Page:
Ma Wan was named Tung Tsin Wan in ancient times. It was named because the small island resembling a copper coin. It is a small island between Tsing Yi and Lantau Island. It is also recorded in the Xin'an County Chronicles that 'Ma Wan' was called 'Mui Wai', which was one of the residences of Emperor Song Dynasty after he fled to Hong Kong. A stone stele with 'Mui Wai' can also be found near the west shore. And Tai Leng Tau is the highest mountain of Ma Wan, located in the south, but only 69 meters high. Located in Tai Leng Tau, overlooking the charming scenery of Tsing Ma Bridge. Ma Wan Fishermen Village, now known as Ma Wan Old Village, is located in the southwestern part of Ma Wan. It is a village full of fishing village flavour, with shacks near the shore. With the completion of the Tsing Ma Bridge, Ma Wan was heavily built and the fishing village faded away. Most of the original inhabitants have moved to the new village to the west, and now only one abandoned village house after another is left. Ma Wan Fishermen Village was originally planned for the second phase of Ma Wan Park, but as of 2019, only four remaining households have not moved out, and the construction has been delayed indefinitely. According to the latest news, the Ma Wan Fishermen Village was finally closed in April 2021, and the second phase of the project will also begin. Therefore, the Ma Wan Fishermen Village in the article can only be viewed as history.
The origin of Kowloon Customs can be counted to 1875. The unequal treaty Chefoo Convention signed by the Qing Dynasty and the British was probably related to the trade regulations and opium taxation. Later, in 1885, Tseng Chi Lse, the son of Tseng Guo Fang, signed the 'Special Article for the Renewal of the Chefoo Convention' with the British, which determined that each box of opium would be levied at a flat rate of about 110 taels and exempted from other taxes. The following year in 1886, China and Britain signed the 'Regulations for the Administration of Hong Kong Foreign Medicine Matters', also known as the 'Hong Kong Opium Agreement. ' The British set up a customs in Kowloon, named Kowloon Customs responsible for taxation, border patrol, and anti-smuggling. There are several tax factories under the jurisdiction of the Kowloon Customs, and the Kap Shui Mun Tax Factory is only one of them. It was completed in 1897. In the Ma Wan Fishermen Village, the Ma Wan Rural Committee was the location of the former Kap Shui Mun Tax Factory. There are two stone tablets outside, one with 'Kowloon Customs' and the other with 'Seven Feet of Land Borrowed at Kowloon Customs'. According to reports, there are a total of four Kowloon Customs stone steles, which are placed in the four corners of the tax factory, but only one remains, and the whereabouts of the others are unknown. As for the 'Seven Feet of Land Borrowed at Kowloon Customs', it was reported that the tax factory wanted to build a small road leading to North Bay in Ma Wan to facilitate anti-smuggling. At that time, the Kowloon Customs General Taxation Department borrowed land from the villagers to open the road, using the stone monument as the basis, and the road width was only seven feet. One year later, in 1898, the Qing Dynasty leased the New Territories to Britain for 99 years. The Sino-British border was moved to the Shenzhen River, and the tax factory was closed immediately.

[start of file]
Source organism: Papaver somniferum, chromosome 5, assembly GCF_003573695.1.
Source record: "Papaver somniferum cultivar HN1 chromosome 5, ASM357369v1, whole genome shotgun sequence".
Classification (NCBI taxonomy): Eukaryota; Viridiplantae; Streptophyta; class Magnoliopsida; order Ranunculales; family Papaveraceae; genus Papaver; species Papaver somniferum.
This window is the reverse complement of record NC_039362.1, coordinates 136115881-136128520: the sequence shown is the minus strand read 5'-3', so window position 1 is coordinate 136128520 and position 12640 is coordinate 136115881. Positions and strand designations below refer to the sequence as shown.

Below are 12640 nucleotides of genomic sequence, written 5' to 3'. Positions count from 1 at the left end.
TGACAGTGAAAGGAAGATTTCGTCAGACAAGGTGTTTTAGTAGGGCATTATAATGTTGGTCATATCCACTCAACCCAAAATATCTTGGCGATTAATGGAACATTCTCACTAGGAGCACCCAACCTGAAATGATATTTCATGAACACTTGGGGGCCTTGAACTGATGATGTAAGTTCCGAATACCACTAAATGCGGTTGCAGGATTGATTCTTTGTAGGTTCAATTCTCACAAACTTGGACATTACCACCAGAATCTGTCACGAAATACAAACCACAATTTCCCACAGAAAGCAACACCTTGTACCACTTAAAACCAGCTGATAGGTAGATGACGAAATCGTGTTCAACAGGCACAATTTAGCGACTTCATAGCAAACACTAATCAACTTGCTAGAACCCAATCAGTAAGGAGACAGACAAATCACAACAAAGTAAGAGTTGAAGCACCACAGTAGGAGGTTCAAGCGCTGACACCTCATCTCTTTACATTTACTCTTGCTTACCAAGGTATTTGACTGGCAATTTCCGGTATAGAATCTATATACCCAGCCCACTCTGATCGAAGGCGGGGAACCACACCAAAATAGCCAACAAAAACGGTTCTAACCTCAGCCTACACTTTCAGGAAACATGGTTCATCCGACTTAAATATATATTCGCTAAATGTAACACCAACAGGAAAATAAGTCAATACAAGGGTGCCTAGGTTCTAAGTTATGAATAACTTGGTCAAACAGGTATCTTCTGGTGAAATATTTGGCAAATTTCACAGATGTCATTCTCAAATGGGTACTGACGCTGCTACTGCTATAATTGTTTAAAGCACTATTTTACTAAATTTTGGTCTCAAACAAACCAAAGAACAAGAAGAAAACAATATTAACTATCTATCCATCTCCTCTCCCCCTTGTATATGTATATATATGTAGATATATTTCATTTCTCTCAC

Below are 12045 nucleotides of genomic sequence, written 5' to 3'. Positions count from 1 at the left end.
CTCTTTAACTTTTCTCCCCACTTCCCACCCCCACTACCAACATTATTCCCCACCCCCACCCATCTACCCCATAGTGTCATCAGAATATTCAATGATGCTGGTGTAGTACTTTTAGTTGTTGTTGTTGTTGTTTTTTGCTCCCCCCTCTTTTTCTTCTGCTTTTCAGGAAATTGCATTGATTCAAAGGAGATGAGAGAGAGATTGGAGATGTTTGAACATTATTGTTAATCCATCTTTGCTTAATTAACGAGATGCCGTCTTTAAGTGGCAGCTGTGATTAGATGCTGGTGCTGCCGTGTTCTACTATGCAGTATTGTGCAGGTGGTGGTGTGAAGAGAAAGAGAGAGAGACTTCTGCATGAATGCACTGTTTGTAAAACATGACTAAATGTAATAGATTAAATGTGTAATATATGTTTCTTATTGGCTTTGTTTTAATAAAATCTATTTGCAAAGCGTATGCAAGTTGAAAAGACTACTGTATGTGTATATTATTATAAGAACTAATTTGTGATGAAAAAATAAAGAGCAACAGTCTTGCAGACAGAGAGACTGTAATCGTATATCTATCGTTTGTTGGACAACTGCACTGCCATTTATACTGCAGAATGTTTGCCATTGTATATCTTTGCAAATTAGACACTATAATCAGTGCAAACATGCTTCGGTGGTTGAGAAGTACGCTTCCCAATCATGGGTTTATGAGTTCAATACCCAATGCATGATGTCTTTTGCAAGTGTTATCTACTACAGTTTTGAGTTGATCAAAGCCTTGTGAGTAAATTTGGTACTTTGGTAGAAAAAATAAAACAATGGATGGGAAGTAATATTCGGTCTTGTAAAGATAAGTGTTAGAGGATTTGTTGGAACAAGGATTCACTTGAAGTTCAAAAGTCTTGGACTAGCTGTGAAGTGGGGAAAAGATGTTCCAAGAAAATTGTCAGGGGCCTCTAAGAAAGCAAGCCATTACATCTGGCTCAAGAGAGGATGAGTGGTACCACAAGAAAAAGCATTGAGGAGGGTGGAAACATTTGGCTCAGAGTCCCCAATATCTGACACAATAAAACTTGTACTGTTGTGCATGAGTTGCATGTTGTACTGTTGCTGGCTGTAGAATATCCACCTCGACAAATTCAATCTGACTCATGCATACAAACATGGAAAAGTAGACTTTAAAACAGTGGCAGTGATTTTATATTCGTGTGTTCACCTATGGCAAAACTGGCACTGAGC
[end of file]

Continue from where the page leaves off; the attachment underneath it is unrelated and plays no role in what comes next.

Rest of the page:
This Hiking Route is currently a draft and has not been published.
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